Special Clergy Tax Rules

 Income Tax Reporting

For many years, clergy were considered to be self-employed for income tax reporting purposes.  Local churches generally paid a pastor a single amount each month that included salary and the cost of professional expenses incurred in his/her ministry.  The church reported the whole amount paid to the pastor on Form 1099.  The pastor would file a Schedule C, Sole Proprietorship, with their Form 1040 individual income tax return.  The pastor would report the total amount received from the church (and other sources such as wedding honorariums) on Schedule C and deduct all the ordinary and necessary professional expenses of ministry to arrive at net income for Page 1 of Form 1040.

Virtually all of this changed in 1995. A Federal Appeals Court ruled in Weber vs. IRS Commissioner that Methodist pastors are Employees for income tax purposes.  This decision applies for IRS reporting purposes only.  It does not change United Methodist polity and clergy status for church purposes, including the appointment process.

While the Weber case has had substantial impact, there are many tax issues that have not changed:

  • Clergy continue to be considered self-employed for purposes of Social Security and Medicare taxes, based on a federal statute unrelated to income tax issues.
  • The Weber decision did not affect the housing allowance; any amounts properly set up in advance and paid for housing and utilities are still not taxable income for income tax purposes (but are subject to Social Security Tax).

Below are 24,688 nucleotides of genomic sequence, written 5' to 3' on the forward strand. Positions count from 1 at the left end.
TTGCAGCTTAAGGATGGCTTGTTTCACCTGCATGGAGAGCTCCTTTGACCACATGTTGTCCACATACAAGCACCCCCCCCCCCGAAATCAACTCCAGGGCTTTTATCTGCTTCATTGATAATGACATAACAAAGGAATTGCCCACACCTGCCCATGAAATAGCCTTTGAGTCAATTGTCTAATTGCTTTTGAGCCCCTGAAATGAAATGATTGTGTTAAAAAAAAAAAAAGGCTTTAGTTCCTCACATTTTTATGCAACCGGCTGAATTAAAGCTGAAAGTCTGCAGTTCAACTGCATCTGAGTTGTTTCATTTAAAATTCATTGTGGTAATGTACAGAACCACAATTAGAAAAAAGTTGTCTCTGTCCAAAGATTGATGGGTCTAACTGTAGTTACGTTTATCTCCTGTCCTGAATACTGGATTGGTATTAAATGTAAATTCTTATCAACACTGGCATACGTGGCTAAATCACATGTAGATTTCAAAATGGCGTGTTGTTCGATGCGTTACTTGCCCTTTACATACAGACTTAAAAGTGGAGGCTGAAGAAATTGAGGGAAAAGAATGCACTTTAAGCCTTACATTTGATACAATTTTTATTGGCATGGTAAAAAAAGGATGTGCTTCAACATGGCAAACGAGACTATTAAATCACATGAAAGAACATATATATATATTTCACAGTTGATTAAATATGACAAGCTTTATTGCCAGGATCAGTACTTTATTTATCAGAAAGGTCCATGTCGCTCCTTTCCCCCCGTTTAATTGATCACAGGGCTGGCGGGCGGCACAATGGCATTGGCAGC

• Clergy should continue to use Schedule C to report income and to deduct expenses directly related to honoraria (i.e. weddings, funerals).
  • Churches cannot withhold for social security tax.
  • Churches are not required to do any income tax withholding but they may, pursuant to a W-4 request by clergy, do voluntary income tax withholding for federal and state income taxes.  Voluntary withholding may enable clergy to avoid quarterly estimated tax payments.
  • Accountable expense reimbursement policies may be set-up, which have the advantage of minimizing the economic impact of losing the use of Schedule C. 

Social Security Taxes

The Weber decision applies only to clergy income taxes. Clergy are still considered self-employed for purposes of Social Security and Medicare taxes. The church does not withhold Social Security and Medicare Taxes from a pastor’s salary the way it does for lay employees. Likewise, the church does not have to pay the employers share of Social Security and Medicare taxes for the pastor as it does for lay employees.

Pastors are required to file Schedule SE with their Form 1040. This form is used to calculate the pastor’s self-employment taxes for Social Security and Medicare.

Housing Exclusion Allowance

Pastors are eligible for special treatment of their housing expenses under Section 107 of the Internal Revenue Service Code.

The terms “Housing Allowance” (when the pastor is in his/her own home), “Parsonage Allowance” (when the pastor is in church provided housing), “Rental Allowance”, etc. are used by local churches to describe these payments.

However, the “Housing Exclusion Allowance” described in Section 107 of the IRS Code has a special meaning and can save clergy thousands of dollars in taxes at no additional cost to the church.  

The Code permits clergy to exclude from reported income amounts actually spent by the pastor (not the church) on housing, including pastors living in a church parsonage. (Note: The expenses incurred by the local church in providing a parsonage are not affected by Section 107. It only affects the income tax status of a part of the pastor’s salary.) The exclusion is limited to the lesser of:

  • actual housings expenses,
  • the amount designated as the housing exclusion allowance, or
  • the fair rental value of the property

There are a number of IRS requirements the church and pastor must comply with in order to properly take advantage of this tax break. Both treasurers and clergy are strongly encouraged to review the GCFA Clergy Tax Information package to insure full compliance with the law.

Following are several key points about the Housing Exclusion Allowance: